• Methotrexate can cause fetal death or teratogenic effects when administered to a pregnant woman. Methotrexate is contraindicated in pregnant women with psoriasis or rheumatoid arthritis and should be used in the treatment of neoplastic diseases only when the potential benefit outweighs the risk to the fetus. Women of childbearing potential should not be started on methotrexate until pregnancy is excluded and should be fully counseled on the serious risk to the fetus should they become pregnant while undergoing treatment. Pregnancy should be avoided if either partner is receiving methotrexate; during and for a minimum of three months after therapy for male patients, and during and for at least one ovulatory cycle after therapy for female patients.
  • Because of the potential for serious adverse reactions from methotrexate in breast fed infants, it is contraindicated in nursing mothers.
  • Patients with psoriasis or rheumatoid arthritis who have overt or laboratory evidence of immunodeficiency syndromes should not receive methotrexate.
  • Patients with a known hypersensitivity to methotrexate should not receive the drug.

Warnings

WARNING
See full prescribing information for complete Boxed Warning.
Warning:
  • METHOTREXATE SHOULD BE USED ONLY BY PHYSICIANS WHOSE KNOWLEDGE AND EXPERIENCE INCLUDE THE USE OF ANTIMETABOLITE THERAPY. BECAUSE OF THE POSSIBILITY OF SERIOUS TOXIC REACTIONS (WHICH CAN BE FATAL):
  • METHOTREXATE SHOULD BE USED ONLY IN LIFE THREATENING NEOPLASTIC DISEASES, OR IN PATIENTS WITH PSORIASIS OR RHEUMATOID ARTHRITIS WITH SEVERE, RECALCITRANT, DISABLING DISEASE WHICH IS NOT ADEQUATELY RESPONSIVE TO OTHER FORMS OF THERAPY.
  • DEATHS HAVE BEEN REPORTED WITH THE USE OF METHOTREXATE IN THE TREATMENT OF MALIGNANCY, PSORIASIS, AND RHEUMATOID ARTHRITIS.
  • PATIENTS SHOULD BE CLOSELY MONITORED FOR BONE MARROW, LIVER, LUNG AND KIDNEY TOXICITIES.
  • PATIENTS SHOULD BE INFORMED BY THEIR PHYSICIAN OF THE RISKS INVOLVED AND BE UNDER A PHYSICIAN'S CARE THROUGHOUT THERAPY.
  • THE USE OF METHOTREXATE HIGH DOSE REGIMENS RECOMMENDED FOR OSTEOSARCOMA REQUIRES METICULOUS CARE. HIGH DOSE REGIMENS FOR OTHER NEOPLASTIC DISEASES ARE INVESTIGATIONAL AND A THERAPEUTIC ADVANTAGE HAS NOT BEEN ESTABLISHED.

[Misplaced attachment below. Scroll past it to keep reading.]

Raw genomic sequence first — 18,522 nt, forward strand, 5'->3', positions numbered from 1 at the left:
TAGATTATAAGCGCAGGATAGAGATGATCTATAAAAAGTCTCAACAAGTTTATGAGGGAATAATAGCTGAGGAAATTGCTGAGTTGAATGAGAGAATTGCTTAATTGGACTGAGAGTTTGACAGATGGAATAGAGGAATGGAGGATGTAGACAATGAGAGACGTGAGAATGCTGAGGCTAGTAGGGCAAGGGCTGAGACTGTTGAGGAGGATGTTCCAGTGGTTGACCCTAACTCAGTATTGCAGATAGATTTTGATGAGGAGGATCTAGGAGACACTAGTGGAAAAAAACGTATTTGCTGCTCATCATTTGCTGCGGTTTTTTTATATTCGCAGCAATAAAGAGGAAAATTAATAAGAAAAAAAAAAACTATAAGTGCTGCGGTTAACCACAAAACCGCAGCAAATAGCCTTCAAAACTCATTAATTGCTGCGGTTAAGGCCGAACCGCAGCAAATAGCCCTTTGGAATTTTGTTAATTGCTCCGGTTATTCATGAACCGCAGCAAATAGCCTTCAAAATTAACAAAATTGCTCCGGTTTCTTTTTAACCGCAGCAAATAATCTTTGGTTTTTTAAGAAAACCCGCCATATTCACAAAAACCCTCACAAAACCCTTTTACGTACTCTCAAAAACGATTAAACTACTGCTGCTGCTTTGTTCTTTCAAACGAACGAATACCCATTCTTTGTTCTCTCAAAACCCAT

• Methotrexate FORMULATIONS AND DILUENTS CONTAINING PRESERVATIVES MUST NOT BE USED FOR INTRATHECAL OR HIGH DOSE METHOTREXATE THERAPY.
  • Methotrexate has been reported to cause fetal death and/or congenital anomalies. Therefore, it is not recommended for women of childbearing potential unless there is clear medical evidence that the benefits can be expected to outweigh the considered risks. Pregnant women with psoriasis or rheumatoid arthritis should not receive methotrexate.
  • Methotrexate elimination is reduced in patients with impaired renal functions, ascites, or pleural effusions. Such patients require especially careful monitoring for toxicity, and require dose reduction or, in some cases, discontinuation of methotrexate administration.
  • Unexpectedly severe (sometimes fatal) bone marrow suppression, aplastic anemia, and gastrointestinal toxicity have been reported with concomitant administration of methotrexate (usually in high dosage) along with some nonsteroidal anti-inflammatory drugs (NSAIDs).
  • Methotrexate causes hepatotoxicity, fibrosis and cirrhosis, but generally only after prolonged use. Acutely, liver enzyme elevations are frequently seen. These are usually transient and asymptomatic, and also do not appear predictive of subsequent hepatic disease. Liver biopsy after sustained use often shows histologic changes, and fibrosis and cirrhosis have been reported; these latter lesions may not be preceded by symptoms or abnormal liver function tests in the psoriasis population. For this reason, periodic liver biopsies are usually recommended for psoriatic patients who are under long-term treatment. Persistent abnormalities in liver function tests may precede appearance of fibrosis or cirrhosis in the rheumatoid arthritis population.
  • Methotrexate-induced lung disease, including acute or chronic interstitial pneumonitis, is a potentially dangerous lesion, which may occur acutely at any time during therapy and has been reported at low doses. It is not always fully reversible and fatalities have been reported. Pulmonary symptoms (especially a dry, nonproductive cough) may require interruption of treatment and careful investigation.
  • Diarrhea and ulcerative stomatitis require interruption of therapy: otherwise, hemorrhagic enteritis and death from intestinal perforation may occur.
  • Malignant lymphomas, which may regress following withdrawal of methotrexate, may occur in patients receiving low-dose methotrexate and, thus, may not require cytotoxic treatment. Discontinue methotrexate first and, if the lymphoma does not regress, appropriate treatment should be instituted.
  • Like other cytotoxic drugs, methotrexate may induce "tumor lysis syndrome" in patients with rapidly growing tumors. Appropriate supportive and pharmacologic measures may prevent or alleviate this complication.
  • Severe, occasionally fatal, skin reactions have been reported following single or multiple doses of methotrexate. Reactions have occurred within days of oral, intramuscular, intravenous, or intrathecal methotrexate administration. Recovery has been reported with discontinuation of therapy.
  • Potentially fatal opportunistic infections, especially pneumonia, may occur with methotrexate therapy.